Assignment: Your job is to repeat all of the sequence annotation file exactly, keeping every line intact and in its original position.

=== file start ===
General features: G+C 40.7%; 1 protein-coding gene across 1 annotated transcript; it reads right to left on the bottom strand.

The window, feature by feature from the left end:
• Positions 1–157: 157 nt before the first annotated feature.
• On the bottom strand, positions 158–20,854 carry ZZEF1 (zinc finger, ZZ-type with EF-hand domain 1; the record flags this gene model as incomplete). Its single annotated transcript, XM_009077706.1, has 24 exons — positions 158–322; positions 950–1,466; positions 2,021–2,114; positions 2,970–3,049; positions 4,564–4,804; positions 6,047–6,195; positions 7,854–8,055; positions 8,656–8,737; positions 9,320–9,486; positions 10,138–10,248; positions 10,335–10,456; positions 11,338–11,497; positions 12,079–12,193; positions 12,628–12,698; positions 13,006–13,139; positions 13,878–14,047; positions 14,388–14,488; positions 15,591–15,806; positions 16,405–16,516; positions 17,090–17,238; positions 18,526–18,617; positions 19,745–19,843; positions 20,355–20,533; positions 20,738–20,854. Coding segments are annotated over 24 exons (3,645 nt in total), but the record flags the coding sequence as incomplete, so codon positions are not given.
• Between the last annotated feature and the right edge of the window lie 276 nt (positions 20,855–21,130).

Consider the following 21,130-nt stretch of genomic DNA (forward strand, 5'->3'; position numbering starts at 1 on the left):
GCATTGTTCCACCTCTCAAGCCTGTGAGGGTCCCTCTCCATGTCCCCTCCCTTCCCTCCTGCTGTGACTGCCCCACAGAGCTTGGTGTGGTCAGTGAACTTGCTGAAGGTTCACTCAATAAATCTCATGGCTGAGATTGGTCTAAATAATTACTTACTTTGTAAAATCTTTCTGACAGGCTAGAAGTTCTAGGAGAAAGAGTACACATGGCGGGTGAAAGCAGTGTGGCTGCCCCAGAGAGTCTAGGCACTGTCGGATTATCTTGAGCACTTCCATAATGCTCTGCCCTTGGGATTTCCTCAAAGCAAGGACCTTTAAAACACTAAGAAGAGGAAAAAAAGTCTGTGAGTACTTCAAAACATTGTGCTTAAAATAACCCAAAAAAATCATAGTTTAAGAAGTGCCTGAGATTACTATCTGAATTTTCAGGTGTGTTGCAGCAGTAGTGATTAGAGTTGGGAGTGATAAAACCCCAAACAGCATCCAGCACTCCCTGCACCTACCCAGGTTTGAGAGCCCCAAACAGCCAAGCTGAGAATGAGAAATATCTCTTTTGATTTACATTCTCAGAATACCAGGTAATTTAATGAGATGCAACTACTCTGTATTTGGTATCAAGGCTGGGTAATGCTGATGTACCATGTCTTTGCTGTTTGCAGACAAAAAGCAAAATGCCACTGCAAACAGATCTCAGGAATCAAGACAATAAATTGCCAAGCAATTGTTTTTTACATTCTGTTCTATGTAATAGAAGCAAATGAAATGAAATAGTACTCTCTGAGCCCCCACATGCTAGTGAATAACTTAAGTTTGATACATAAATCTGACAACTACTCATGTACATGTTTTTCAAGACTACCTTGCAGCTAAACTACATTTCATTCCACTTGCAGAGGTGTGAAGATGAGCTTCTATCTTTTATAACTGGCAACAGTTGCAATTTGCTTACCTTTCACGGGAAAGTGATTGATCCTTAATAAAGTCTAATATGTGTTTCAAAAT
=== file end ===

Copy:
General features: G+C 40.7%; 1 protein-coding gene across 1 annotated transcript; it reads right to left on the bottom strand.

The window, feature by feature from the left end:
• Positions 1–157: 157 nt before the first annotated feature.
• On the bottom strand, positions 158–20,854 carry ZZEF1 (zinc finger, ZZ-type with EF-hand domain 1; the record flags this gene model as incomplete). Its single annotated transcript, XM_009077706.1, has 24 exons — positions 158–322; positions 950–1,466; positions 2,021–2,114; positions 2,970–3,049; positions 4,564–4,804; positions 6,047–6,195; positions 7,854–8,055; positions 8,656–8,737; positions 9,320–9,486; positions 10,138–10,248; positions 10,335–10,456; positions 11,338–11,497; positions 12,079–12,193; positions 12,628–12,698; positions 13,006–13,139; positions 13,878–14,047; positions 14,388–14,488; positions 15,591–15,806; positions 16,405–16,516; positions 17,090–17,238; positions 18,526–18,617; positions 19,745–19,843; positions 20,355–20,533; positions 20,738–20,854. Coding segments are annotated over 24 exons (3,645 nt in total), but the record flags the coding sequence as incomplete, so codon positions are not given.
• Between the last annotated feature and the right edge of the window lie 276 nt (positions 20,855–21,130).

Consider the following 21,130-nt stretch of genomic DNA (forward strand, 5'->3'; position numbering starts at 1 on the left):
GCATTGTTCCACCTCTCAAGCCTGTGAGGGTCCCTCTCCATGTCCCCTCCCTTCCCTCCTGCTGTGACTGCCCCACAGAGCTTGGTGTGGTCAGTGAACTTGCTGAAGGTTCACTCAATAAATCTCATGGCTGAGATTGGTCTAAATAATTACTTACTTTGTAAAATCTTTCTGACAGGCTAGAAGTTCTAGGAGAAAGAGTACACATGGCGGGTGAAAGCAGTGTGGCTGCCCCAGAGAGTCTAGGCACTGTCGGATTATCTTGAGCACTTCCATAATGCTCTGCCCTTGGGATTTCCTCAAAGCAAGGACCTTTAAAACACTAAGAAGAGGAAAAAAAGTCTGTGAGTACTTCAAAACATTGTGCTTAAAATAACCCAAAAAAATCATAGTTTAAGAAGTGCCTGAGATTACTATCTGAATTTTCAGGTGTGTTGCAGCAGTAGTGATTAGAGTTGGGAGTGATAAAACCCCAAACAGCATCCAGCACTCCCTGCACCTACCCAGGTTTGAGAGCCCCAAACAGCCAAGCTGAGAATGAGAAATATCTCTTTTGATTTACATTCTCAGAATACCAGGTAATTTAATGAGATGCAACTACTCTGTATTTGGTATCAAGGCTGGGTAATGCTGATGTACCATGTCTTTGCTGTTTGCAGACAAAAAGCAAAATGCCACTGCAAACAGATCTCAGGAATCAAGACAATAAATTGCCAAGCAATTGTTTTTTACATTCTGTTCTATGTAATAGAAGCAAATGAAATGAAATAGTACTCTCTGAGCCCCCACATGCTAGTGAATAACTTAAGTTTGATACATAAATCTGACAACTACTCATGTACATGTTTTTCAAGACTACCTTGCAGCTAAACTACATTTCATTCCACTTGCAGAGGTGTGAAGATGAGCTTCTATCTTTTATAACTGGCAACAGTTGCAATTTGCTTACCTTTCACGGGAAAGTGATTGATCCTTAATAAAGTCTAATATGTGTTTCAAAAT